“You’re talking about a group of people who have felt powerless and voiceless for many years until President Trump came along, and they’re going to be loyal to him. It’s part of the fabric of their life,” said Mississippi state Sen. Chris McDaniel (R), who has run Trump-style insurgent campaigns in his state. “To those people, McCain was the embodiment of a lifetime career politician.”

Mike Shields, a Republican consultant who has worked with Trump’s political team, said Trump is tapping into how “a significant number of voters in this country have seen politicians that lie to them, make promises, are disingenuous, who are basically not themselves. They aren’t real. When the president does things like this, he is real. There’s a currency for that.”…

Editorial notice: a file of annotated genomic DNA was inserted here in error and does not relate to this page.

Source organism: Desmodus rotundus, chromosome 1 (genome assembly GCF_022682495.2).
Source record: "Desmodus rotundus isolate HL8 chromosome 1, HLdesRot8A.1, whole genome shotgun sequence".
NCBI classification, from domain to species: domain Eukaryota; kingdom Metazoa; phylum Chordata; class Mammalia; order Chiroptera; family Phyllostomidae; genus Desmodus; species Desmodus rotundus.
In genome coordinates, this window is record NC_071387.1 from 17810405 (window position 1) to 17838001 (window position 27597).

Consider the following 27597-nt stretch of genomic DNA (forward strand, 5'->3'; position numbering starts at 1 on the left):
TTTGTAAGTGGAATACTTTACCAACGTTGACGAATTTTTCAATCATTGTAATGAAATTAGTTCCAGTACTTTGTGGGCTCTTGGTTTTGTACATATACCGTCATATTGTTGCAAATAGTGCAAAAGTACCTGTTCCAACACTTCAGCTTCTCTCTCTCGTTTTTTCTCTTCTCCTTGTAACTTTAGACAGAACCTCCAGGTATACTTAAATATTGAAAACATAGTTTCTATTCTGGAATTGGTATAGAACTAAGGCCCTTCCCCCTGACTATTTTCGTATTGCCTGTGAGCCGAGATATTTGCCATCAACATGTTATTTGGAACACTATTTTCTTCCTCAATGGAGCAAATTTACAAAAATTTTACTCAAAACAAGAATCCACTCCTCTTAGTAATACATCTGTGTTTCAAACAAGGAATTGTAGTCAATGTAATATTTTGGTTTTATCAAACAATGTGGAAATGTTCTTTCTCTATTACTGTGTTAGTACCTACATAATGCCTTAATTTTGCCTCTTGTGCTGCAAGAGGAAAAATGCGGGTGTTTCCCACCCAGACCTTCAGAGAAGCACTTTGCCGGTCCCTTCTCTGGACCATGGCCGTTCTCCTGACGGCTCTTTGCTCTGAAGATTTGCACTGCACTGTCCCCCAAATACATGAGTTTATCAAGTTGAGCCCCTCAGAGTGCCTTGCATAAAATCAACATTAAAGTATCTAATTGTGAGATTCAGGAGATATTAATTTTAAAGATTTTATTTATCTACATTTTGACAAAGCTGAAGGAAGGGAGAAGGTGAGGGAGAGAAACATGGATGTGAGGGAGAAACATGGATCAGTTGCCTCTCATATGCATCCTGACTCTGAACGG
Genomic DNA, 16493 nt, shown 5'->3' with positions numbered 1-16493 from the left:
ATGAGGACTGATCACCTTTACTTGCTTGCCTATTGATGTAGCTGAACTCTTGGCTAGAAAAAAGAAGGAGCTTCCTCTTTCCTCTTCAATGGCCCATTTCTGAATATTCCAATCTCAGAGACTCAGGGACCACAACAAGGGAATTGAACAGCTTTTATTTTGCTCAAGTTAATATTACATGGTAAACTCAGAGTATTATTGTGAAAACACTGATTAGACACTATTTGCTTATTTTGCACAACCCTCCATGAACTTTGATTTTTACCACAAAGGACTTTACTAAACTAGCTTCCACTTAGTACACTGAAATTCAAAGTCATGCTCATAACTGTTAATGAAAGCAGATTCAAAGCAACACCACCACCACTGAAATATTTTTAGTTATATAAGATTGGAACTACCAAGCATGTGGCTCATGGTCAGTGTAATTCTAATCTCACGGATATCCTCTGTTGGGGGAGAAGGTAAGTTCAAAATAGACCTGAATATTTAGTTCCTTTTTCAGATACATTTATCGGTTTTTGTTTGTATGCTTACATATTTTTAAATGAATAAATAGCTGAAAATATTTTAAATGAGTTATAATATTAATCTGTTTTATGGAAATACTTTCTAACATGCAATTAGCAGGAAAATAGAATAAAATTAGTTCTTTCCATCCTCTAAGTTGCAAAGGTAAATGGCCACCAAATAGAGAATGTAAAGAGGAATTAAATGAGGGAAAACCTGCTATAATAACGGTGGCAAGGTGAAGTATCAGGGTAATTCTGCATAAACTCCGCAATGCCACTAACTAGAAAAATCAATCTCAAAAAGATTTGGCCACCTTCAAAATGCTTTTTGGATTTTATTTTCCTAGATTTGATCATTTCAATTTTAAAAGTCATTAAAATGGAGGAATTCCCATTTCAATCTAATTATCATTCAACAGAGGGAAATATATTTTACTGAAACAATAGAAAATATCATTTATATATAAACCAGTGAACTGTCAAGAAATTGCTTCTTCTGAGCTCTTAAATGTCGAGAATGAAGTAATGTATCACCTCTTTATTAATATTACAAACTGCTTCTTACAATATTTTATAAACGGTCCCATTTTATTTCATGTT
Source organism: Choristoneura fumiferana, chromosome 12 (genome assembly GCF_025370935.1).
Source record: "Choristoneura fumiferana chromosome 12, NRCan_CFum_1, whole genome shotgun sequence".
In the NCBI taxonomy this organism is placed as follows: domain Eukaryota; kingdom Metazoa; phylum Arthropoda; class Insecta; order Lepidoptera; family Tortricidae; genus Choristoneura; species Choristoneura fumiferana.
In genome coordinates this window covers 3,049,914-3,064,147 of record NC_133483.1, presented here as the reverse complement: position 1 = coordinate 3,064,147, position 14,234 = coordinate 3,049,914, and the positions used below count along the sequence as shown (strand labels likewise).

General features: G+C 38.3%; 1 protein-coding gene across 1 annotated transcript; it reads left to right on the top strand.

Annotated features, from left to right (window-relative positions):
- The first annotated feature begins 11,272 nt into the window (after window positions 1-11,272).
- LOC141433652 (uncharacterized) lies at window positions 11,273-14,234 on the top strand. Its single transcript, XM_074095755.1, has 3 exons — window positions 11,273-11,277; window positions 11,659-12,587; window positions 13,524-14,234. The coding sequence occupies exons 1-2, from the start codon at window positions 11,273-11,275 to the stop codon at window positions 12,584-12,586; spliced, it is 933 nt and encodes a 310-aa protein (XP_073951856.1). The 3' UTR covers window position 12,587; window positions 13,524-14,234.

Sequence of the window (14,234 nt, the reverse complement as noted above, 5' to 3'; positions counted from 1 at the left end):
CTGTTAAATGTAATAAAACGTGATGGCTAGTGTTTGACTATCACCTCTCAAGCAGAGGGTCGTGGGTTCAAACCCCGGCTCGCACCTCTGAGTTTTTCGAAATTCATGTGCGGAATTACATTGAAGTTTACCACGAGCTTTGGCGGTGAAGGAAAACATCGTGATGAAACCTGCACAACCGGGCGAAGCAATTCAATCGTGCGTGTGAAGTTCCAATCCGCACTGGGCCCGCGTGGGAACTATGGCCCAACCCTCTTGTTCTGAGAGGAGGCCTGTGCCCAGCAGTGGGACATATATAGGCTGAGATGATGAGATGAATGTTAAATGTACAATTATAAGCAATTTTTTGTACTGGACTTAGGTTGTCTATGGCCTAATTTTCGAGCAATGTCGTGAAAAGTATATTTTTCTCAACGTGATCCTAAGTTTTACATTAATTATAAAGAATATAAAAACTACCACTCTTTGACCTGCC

Trump, meanwhile, has repeatedly assured his aides that McCain is not popular with his supporters and that the fallout is negligible, according to a senior Trump administration official who was not authorized to speak publicly.

Several Trump and GOP officials, who were not authorized to speak publicly, said that Trump’s animus is fueled by his own seething anger more than anything and by his long-held belief that McCain and his allies in the party have worked to undermine his presidency from the start.